To PS? Or not to PS?

Crazy, what people get tied up in knots over….

To quote Professor Siegfried Vögele, author of the influential Handbook of Direct Mail, “Over 90 percent of readers read the ‘PS’ before the letter. It is the first paragraph, not the last.”[1]

This discovery means your PS can be one of the hardest-working elements in your appeal letter. It’s a high-visibility place where you can make a great first impression … or, of course, not.

Copywriting superstar, Mal Warwick, warns, “[Don’t] use the postscript to restate and reinforce the ask. The overwhelming majority of fundraising letters make that mistake. Simply pleading with the reader to ‘act now’ or ‘send your gift today’ is a waste of this valuable real estate. That’s boring. Use the P.S. instead to disclose some benefit or intriguing fact…. Make the P.S. irresistibly interesting.”[2][3]

Professor Vögele (1931-2014) employed cameras in his pioneering research. He watched how people normally interact with direct mail.

He observed them conduct what he called an “initial run-through … a self-orientation.” In these first few seconds readers were asking, “‘What is this then?’, ‘What does it mean?’, ‘What do they want from me?’, ‘Do I need it?’, ‘Should I read it?’ etc.”

He also noted, “Only the person who has dictated or written the letter himself begins right at the top and reads slowly down to the signature, line by line. He [is] checking and looking for any possible errors.”

The recipient, on the other hand, leaps instantly to the end. “[When] a…letter has a signature, the eyes rush down to this signature first of all and only then…is [the recipient] subconsciously ready to read the letter right from the top.”

You see

Direct mail is a physical interaction with the recipient’s eyes and touch. And because it is physical, automatically the emotions are engaged.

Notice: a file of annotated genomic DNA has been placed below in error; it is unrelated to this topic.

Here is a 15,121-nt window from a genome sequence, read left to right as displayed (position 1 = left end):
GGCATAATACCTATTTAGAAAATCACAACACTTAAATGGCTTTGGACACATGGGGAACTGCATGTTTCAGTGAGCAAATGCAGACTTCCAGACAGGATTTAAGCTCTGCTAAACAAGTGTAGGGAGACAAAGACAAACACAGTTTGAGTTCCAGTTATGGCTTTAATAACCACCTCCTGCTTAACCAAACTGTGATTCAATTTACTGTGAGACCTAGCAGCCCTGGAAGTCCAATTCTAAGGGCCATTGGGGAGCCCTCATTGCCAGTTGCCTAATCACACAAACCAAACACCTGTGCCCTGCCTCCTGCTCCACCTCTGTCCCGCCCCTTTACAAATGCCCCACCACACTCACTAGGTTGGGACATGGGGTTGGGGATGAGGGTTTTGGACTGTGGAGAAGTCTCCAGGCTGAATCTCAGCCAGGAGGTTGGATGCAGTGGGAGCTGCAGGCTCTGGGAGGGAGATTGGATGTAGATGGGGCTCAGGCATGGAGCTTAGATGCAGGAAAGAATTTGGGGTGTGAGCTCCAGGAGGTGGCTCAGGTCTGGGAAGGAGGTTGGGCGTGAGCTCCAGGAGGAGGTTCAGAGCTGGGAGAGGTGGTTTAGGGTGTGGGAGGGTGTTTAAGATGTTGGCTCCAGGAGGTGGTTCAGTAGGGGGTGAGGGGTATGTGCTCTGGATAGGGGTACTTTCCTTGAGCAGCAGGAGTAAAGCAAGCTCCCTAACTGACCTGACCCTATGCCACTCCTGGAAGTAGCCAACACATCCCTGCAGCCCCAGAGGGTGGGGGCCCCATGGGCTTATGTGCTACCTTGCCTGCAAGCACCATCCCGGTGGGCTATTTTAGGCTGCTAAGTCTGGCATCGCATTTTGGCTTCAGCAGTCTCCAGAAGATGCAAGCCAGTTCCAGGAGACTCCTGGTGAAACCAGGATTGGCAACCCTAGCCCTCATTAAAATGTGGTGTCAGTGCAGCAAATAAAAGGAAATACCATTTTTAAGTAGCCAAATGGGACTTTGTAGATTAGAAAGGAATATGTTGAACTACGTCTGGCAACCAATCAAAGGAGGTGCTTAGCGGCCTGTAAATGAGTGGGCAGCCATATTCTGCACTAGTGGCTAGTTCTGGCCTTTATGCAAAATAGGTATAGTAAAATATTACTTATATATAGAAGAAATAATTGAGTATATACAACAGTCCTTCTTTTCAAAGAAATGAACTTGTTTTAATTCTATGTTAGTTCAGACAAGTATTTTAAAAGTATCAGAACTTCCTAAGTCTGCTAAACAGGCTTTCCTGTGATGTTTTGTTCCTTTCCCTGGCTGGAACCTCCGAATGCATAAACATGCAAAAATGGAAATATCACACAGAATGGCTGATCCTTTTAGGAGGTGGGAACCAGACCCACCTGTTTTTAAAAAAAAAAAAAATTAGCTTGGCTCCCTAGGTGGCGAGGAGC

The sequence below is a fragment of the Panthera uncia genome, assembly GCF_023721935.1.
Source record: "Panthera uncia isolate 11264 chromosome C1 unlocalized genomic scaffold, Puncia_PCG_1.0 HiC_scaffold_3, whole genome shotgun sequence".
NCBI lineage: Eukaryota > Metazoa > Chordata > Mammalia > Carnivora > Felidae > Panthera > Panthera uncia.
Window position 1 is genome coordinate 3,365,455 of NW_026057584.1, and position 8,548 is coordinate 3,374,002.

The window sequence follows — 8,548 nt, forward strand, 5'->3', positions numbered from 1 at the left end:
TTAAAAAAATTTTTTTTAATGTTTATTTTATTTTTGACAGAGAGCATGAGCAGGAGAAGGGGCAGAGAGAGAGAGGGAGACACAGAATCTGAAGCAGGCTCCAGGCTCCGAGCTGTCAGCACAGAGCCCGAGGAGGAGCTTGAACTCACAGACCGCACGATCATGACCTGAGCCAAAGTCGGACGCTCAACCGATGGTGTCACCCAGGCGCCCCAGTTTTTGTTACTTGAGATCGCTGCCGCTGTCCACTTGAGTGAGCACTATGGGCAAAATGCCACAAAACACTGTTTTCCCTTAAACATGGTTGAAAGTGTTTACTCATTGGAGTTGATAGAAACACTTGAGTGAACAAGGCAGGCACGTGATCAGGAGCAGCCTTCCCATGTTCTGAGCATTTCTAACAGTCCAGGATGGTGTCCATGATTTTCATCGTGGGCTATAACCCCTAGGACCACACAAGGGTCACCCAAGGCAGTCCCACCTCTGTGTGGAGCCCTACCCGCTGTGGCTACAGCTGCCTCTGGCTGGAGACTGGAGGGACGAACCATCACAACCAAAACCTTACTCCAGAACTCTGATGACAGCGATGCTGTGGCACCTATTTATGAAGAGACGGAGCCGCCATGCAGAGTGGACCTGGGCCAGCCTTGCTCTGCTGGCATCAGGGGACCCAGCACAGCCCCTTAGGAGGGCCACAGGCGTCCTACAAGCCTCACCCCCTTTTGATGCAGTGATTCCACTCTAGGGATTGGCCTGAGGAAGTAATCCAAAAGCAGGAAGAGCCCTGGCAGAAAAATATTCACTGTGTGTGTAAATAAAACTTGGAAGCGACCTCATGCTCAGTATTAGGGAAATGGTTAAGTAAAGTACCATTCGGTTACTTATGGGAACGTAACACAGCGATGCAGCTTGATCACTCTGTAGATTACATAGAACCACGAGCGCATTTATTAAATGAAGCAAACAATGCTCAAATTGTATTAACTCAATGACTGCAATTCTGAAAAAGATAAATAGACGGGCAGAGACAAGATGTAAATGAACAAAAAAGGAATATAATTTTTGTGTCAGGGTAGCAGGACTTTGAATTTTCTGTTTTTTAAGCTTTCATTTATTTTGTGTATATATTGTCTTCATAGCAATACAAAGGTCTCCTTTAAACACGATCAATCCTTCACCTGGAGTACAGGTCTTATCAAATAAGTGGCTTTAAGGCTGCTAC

The brain begins its hunt. It seeks novelty, anything different … for hard-wired biological reasons which compel the brain to sort a fresh world as fast as possible into two categories: “new” (potentially dangerous) or safe.

And it’s a free-range brain: it leaps from place to place.

To the salutation first: “Who wrote this?”

To the signature next (and nothing in between except maybe that tiny opening sentence you’ve crafted): “Who signed this?”

[1] p202, Siegfried Vögele, Handbook of Direct Mail (1992, Prentice Hall)

[2] p92, Mal Warwick, How to Write Successful Fundraising Appeals (2013, Jossey-Bass)

[3] I agree 98% with Mal’s advice, of course. I also know I’ve succeeded in direct mail where the PS does little more than repeat the essential offer. Don’t overthink this, is my basic advice.

1 Comment

  1. George Crankovic February 23, 2017 at 1:52 pm #

    “Don’t repeat the offer in the P.S.” I can’t say for sure, but I bet Mal Warwick got this idea from commercial direct response. In that arena, you save a special nugget for the P.S. that will grab readers, and then use that extra benefit in addition to the offer. With the P.S. being as important as it is, it’d be interesting to test these two ways to do it and let donors tell us what works.


Leave a Reply to George Crankovic Click here to cancel reply.